Secretary of State Hillary Clinton on Thursday blasted an anti-Muslim movie trailer — which is believed to have sparked violent protests at U.S. embassies in Egypt and Libya — as “disgusting and reprehensible.”
Clinton, in remarks aimed at tamping down anger in the Muslim world, stressed that the United States government had “absolutely nothing to do” with its production.
“Let me state very clearly, and I hope it is obvious, that the United States government had absolutely nothing to do with this video,” Clinton said at a press conference in Washington.
“We absolutely reject its content and message. America’s commitment to religious tolerance goes back to the very beginning of our nation, and as you know, we are home to people of all religions, many of whom came to this country seeking the right to exercise their own religion, including of course, millions of Muslims, and we have the greatest respect for people of faith.”
The crude video, which features an unflattering portrayal of the Prophet Muhammad, remains shrouded in mystery. There are conflicting reports over who created it, how it was translated it into Arabic and whether an actual full-length movie exists at all.
Clinton contended that the purpose of the video was strictly to incite anger in the Muslim world.
“To us, to me personally, this video is disgusting and reprehensible,” she continued. “It appears to have a deeply cynical purpose — to denigrate a great religion and to provoke rage.”
The administration has tried to balance condemnations of the film trailer without appearing to sympathize with the protestors that breached the U.S. Embassy in Cairo, something Mitt Romney alleged in the immediate aftermath of the incident. Romney cited a statement that appeared on the embassy website criticizing the makers of the film for abusing “the universal right of free speech to hurt the religious beliefs of others."
The administration says the statement was unauthorized and was the work of one individual who was looking to squelch the growing protests outside embassy walls.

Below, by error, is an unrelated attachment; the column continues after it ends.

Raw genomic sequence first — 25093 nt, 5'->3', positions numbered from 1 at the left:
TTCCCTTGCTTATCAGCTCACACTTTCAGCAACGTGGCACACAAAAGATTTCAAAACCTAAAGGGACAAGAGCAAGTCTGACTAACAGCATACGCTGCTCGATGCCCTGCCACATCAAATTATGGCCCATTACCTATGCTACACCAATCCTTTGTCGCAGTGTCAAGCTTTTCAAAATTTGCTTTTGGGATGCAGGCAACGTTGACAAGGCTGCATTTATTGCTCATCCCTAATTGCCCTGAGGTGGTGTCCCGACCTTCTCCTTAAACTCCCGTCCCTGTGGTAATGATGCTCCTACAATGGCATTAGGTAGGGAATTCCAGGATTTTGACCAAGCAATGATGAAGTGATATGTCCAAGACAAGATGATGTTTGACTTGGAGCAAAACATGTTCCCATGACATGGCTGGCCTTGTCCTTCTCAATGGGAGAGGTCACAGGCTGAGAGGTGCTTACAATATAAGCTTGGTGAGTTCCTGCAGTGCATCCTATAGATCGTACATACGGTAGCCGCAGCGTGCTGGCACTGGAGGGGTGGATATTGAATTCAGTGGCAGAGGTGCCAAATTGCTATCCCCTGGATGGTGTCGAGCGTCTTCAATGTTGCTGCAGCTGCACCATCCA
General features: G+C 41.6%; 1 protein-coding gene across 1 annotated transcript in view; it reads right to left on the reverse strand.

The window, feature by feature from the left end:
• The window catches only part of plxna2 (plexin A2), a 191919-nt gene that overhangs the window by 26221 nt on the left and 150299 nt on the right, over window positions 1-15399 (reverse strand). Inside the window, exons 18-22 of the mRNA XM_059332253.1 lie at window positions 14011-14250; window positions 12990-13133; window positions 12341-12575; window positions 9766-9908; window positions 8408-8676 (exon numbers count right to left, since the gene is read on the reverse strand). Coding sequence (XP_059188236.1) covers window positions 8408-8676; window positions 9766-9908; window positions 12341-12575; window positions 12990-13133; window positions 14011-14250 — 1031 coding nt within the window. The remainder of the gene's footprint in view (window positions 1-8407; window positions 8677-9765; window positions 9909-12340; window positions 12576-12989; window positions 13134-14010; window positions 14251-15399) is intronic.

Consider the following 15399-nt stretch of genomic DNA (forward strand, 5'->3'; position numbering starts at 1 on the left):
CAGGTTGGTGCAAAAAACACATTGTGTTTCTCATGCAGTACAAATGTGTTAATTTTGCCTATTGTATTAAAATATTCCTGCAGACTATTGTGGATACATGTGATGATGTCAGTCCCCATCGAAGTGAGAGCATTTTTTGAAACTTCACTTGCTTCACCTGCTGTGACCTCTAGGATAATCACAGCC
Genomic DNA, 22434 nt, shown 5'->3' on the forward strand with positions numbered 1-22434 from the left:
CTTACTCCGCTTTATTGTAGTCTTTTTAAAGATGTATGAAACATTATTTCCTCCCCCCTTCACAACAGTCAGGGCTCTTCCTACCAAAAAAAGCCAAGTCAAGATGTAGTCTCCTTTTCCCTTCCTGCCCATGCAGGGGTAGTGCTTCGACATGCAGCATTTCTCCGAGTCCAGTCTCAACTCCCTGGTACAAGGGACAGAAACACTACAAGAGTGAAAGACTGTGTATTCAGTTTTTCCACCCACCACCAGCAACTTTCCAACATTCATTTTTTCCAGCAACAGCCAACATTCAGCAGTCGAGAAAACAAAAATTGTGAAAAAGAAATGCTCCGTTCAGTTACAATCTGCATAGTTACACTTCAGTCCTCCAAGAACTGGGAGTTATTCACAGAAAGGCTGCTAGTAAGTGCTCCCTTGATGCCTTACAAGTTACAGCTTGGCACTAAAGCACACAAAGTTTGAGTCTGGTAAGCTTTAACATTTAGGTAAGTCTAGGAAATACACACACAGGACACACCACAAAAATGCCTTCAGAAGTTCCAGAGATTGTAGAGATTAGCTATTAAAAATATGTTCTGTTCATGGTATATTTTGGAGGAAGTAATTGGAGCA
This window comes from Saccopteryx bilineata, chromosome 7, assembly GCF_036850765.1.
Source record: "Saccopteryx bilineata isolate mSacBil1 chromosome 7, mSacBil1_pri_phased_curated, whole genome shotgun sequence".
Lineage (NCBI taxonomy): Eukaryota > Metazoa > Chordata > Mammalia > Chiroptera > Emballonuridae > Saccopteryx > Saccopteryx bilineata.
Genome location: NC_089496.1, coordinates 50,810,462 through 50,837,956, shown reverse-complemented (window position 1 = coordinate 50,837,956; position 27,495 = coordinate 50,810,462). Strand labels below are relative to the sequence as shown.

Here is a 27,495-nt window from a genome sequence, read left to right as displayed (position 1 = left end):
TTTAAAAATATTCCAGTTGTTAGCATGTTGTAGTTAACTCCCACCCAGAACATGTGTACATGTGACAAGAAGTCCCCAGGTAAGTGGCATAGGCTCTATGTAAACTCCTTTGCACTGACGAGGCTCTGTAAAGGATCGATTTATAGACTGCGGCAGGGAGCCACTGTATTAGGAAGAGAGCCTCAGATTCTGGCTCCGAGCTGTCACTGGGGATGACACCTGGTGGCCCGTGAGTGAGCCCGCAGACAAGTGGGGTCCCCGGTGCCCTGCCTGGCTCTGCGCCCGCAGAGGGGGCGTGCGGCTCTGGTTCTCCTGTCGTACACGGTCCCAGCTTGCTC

“But as I said yesterday, there is no justification, none at all, for responding to this video with violence,” Clinton continued.
“We condemn the violence that has resulted in the strongest terms and we greatly appreciate that many Muslims in the United States and around the world have spoken out on this issue. Violence, we believe, has no place in religion and is no way to honor religion. Islam, like other religions, respects the fundamental dignity of human beings, and it is a violation of that fundamental dignity to wage attacks on innocents. As long as there are those who are willing to shed blood and take innocent life in the name of religion, in the name of God, the world will never know a true and lasting peace.”
Clinton also addressed the attack on the U.S. consulate in Benghazi, Libya, in which the U.S. ambassador to Libya and three other staffers were killed.
Initial reports attributed the attack to anger over the video. But Obama administration officials now suspect the attack on the consulate was planned, according to The New York Times, though the intelligence is inconclusive.
“It is especially wrong for violence to be directed against diplomatic missions,” she said. “These are places whose very purpose is peaceful, to promote better understanding across countries and cultures. All governments have a responsibility to protect those spaces and people, because to attack an embassy is to attack an idea that we can work together to build understanding and a better future.”
Despite the uproar, Clinton said that even if the U.S. government had the ability to keep the anti-Islam film from being released, American principles of free speech would not allow it.
“I know it is hard for some people to understand why the United States cannot or does not just prevent these kinds of videos from ever seeing the light of day,” she said.
“Now I would note that in today’s world with today’s technologies, that is impossible, but even if it were possible, our country does have a long tradition of free expression which is enshrined in our Constitution and our law, and we do not stop individual citizens from expressing their views, no matter how distasteful they may be. There are, of course, different views around the world about the outer limits of free speech and free expression, but there should be no debate about the simple proposition that violence around free speech is never acceptable.
The Egyptian government, including the country’s first Islamic president, Mohamed Morsi, was slow to issue a statement condemning the breach of the embassy in Cairo, and didn’t reject the breach as strongly as it did the film.
“We all, whether we are leaders in government, leaders in civil society or religious leaders must draw the line at violence and any responsible leader should be standing up now and drawing that line,” Clinton said.